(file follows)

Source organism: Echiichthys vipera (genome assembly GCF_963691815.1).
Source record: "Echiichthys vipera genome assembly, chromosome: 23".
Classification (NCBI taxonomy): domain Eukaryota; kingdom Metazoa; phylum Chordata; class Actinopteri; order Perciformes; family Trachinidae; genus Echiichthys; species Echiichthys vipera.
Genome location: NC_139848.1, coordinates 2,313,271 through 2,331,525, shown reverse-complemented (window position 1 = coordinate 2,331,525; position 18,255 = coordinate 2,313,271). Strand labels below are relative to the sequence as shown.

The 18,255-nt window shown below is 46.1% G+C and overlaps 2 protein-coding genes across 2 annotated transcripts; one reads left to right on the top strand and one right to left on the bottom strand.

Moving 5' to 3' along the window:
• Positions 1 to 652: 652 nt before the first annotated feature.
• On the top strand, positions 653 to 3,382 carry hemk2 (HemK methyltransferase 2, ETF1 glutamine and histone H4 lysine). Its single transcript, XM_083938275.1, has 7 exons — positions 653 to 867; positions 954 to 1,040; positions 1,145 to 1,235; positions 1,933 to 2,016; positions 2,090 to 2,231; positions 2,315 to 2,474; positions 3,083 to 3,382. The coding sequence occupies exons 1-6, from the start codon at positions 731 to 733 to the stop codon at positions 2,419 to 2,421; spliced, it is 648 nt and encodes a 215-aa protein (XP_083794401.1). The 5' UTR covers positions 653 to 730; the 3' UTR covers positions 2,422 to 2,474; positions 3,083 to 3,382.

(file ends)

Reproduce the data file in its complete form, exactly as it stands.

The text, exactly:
Source organism: Echiichthys vipera (genome assembly GCF_963691815.1).
Source record: "Echiichthys vipera genome assembly, chromosome: 23".
Classification (NCBI taxonomy): domain Eukaryota; kingdom Metazoa; phylum Chordata; class Actinopteri; order Perciformes; family Trachinidae; genus Echiichthys; species Echiichthys vipera.
Genome location: NC_139848.1, coordinates 2,313,271 through 2,331,525, shown reverse-complemented (window position 1 = coordinate 2,331,525; position 18,255 = coordinate 2,313,271). Strand labels below are relative to the sequence as shown.

The 18,255-nt window shown below is 46.1% G+C and overlaps 2 protein-coding genes across 2 annotated transcripts; one reads left to right on the top strand and one right to left on the bottom strand.

Moving 5' to 3' along the window:
• Positions 1 to 652: 652 nt before the first annotated feature.
• On the top strand, positions 653 to 3,382 carry hemk2 (HemK methyltransferase 2, ETF1 glutamine and histone H4 lysine). Its single transcript, XM_083938275.1, has 7 exons — positions 653 to 867; positions 954 to 1,040; positions 1,145 to 1,235; positions 1,933 to 2,016; positions 2,090 to 2,231; positions 2,315 to 2,474; positions 3,083 to 3,382. The coding sequence occupies exons 1-6, from the start codon at positions 731 to 733 to the stop codon at positions 2,419 to 2,421; spliced, it is 648 nt and encodes a 215-aa protein (XP_083794401.1). The 5' UTR covers positions 653 to 730; the 3' UTR covers positions 2,422 to 2,474; positions 3,083 to 3,382.